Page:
During the weekend, despite all the good times and good vibes, I had the opportunity to confront several of my insecurities. Happily, though, what would have limited my ability to socialize and to enjoy myself in the past was mostly just an annoyance that I was able to quickly brush off. I have never felt as pretty as other girls/women, and, even when I was thin, I have always been self-conscious about my body. Most of my friends on this weekend are significantly younger that me, and they are all much prettier (in my opinion). My old, familiar, self-deprecating thoughts came to visit a time or two. "She's so beautiful. You look really ugly compared to her." "She has such a great figure. You look so fat next to her." Like buzzing pests, though, I noticed them, but them shooed them away. I put on a bathing suit and went to the beach! Hell, it was a big deal that I even packed the bathing suit and the outfit I wore as a cover-up. The whole look was way out of my comfort zone, but I actually felt good in it. And when one of my friends said that I looked like a tennis player, I felt complimented. I mean, when was the last time you saw a fat, ugly tennis player? Even if she meant it as a crack, I decided to accept it as something positive.
My negative thoughts and feelings about myself sometimes run very deep. A recurring sentiment is that for whatever reason people don't really like me--they're just putting up with me. I once heard someone say that every group of friends has that one girl that no one really likes, but they just deal with it, because it would be too hard to "break up" with her. She then said that if you don't know who that person is in your group of friends, then it's probably you. I am often convinced that I am that person, and that thought entered my mind once during the weekend. I mean, all of my friends are so interesting, dynamic, funny, intelligent, and attractive. Clearly, I am the wannabe of the group, right? No! I decided not to let my suspicions and self-doubt carry more weight than what my friends said about me. If they said that I was funny, that I looked younger than my age, that they wished they could see me more, that they loved me, then why couldn't those things be true?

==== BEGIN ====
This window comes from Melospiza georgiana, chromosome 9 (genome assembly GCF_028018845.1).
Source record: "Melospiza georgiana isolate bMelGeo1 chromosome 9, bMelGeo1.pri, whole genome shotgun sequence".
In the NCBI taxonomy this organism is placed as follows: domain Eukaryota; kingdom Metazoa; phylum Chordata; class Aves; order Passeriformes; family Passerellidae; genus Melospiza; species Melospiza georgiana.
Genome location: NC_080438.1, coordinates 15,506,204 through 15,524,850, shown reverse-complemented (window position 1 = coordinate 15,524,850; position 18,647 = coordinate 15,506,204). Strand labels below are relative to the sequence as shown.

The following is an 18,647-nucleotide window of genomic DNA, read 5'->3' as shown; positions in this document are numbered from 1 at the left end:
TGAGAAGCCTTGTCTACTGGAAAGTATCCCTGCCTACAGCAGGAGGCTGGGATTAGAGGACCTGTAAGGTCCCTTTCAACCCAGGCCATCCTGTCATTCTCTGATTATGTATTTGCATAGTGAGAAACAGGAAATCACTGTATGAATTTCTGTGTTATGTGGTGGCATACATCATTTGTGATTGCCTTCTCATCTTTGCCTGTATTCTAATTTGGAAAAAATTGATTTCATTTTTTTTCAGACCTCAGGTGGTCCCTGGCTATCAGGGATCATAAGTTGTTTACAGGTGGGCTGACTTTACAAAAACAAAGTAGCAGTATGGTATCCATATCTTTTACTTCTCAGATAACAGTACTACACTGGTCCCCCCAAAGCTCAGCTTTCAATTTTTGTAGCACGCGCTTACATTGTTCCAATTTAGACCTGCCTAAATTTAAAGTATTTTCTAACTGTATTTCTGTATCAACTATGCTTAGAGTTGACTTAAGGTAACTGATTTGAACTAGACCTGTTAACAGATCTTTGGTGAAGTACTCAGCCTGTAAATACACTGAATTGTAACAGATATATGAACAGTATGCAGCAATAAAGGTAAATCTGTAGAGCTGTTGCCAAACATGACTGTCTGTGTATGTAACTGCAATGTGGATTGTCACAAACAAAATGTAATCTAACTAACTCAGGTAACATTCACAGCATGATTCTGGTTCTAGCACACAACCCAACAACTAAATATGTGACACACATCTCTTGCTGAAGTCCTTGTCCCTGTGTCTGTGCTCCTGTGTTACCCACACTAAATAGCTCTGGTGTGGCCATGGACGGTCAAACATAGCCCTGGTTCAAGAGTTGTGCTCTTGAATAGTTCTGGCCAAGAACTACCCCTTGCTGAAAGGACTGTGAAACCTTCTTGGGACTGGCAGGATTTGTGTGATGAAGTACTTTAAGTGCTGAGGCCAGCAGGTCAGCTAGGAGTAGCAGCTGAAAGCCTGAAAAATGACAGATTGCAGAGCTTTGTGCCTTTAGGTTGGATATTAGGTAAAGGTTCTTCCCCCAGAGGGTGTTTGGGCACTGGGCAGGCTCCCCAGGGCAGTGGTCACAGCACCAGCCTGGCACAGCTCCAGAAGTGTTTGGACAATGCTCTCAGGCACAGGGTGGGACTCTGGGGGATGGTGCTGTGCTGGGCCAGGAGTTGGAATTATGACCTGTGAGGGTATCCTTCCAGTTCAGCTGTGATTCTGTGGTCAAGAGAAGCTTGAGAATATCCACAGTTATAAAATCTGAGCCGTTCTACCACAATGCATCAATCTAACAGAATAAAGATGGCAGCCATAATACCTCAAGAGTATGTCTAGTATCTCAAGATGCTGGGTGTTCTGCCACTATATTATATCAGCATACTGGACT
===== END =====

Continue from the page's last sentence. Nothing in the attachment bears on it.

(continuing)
I used to attend a women's personal growth group. I really credit that group, its members, and its facilitator, Lynne Forrest, with helping me to recognize and to challenge my core beliefs, particularly those which were hindering my growth and limiting my experiences. One of the group members once gave everyone a small, plastic card with a quotation on it. It took a while for the real meaning of the words to impact me, but they now resonate with me. They help me to realize that when I am doubting myself, my looks, my abilities, my worthiness, when I am comparing myself to others, when I am projecting judgmental attitudes onto others, that I am assigning myself the label of "victim." I might as well be throwing myself a pity party, wallowing in a self-proscribed state of powerlessness, woundedness, and incompetency. No thanks! Been there, done that!
I keep the card on a mirror above the table where I get ready everyday. The quotation is from Marianne Williamson, and it reads:
"Our deepest fear is not that we are inadequate,
Our deepest fear is that we are powerful beyond measure.
It is our light, not our darkness, that most frightens us.
We ask ourselves, who am I to be brilliant, gorgeous, talented, and fabulous?
Actually, who are you not to be?
You are a child of God.
Your playing small doesn't serve the world.
There's nothing enlightened about shrinking so that other people won't feel insecure around you.
We are born to manifest the glory of God that is within us.
It's not just in some of us; it's in everyone.
And as we let our own light shine, we consciously give other people permission to do the same. As we are liberated from our own fear, our presence automatically liberates others."
Thank you to all of my friends, who remind me of my shining light and so beautifully shine themselves.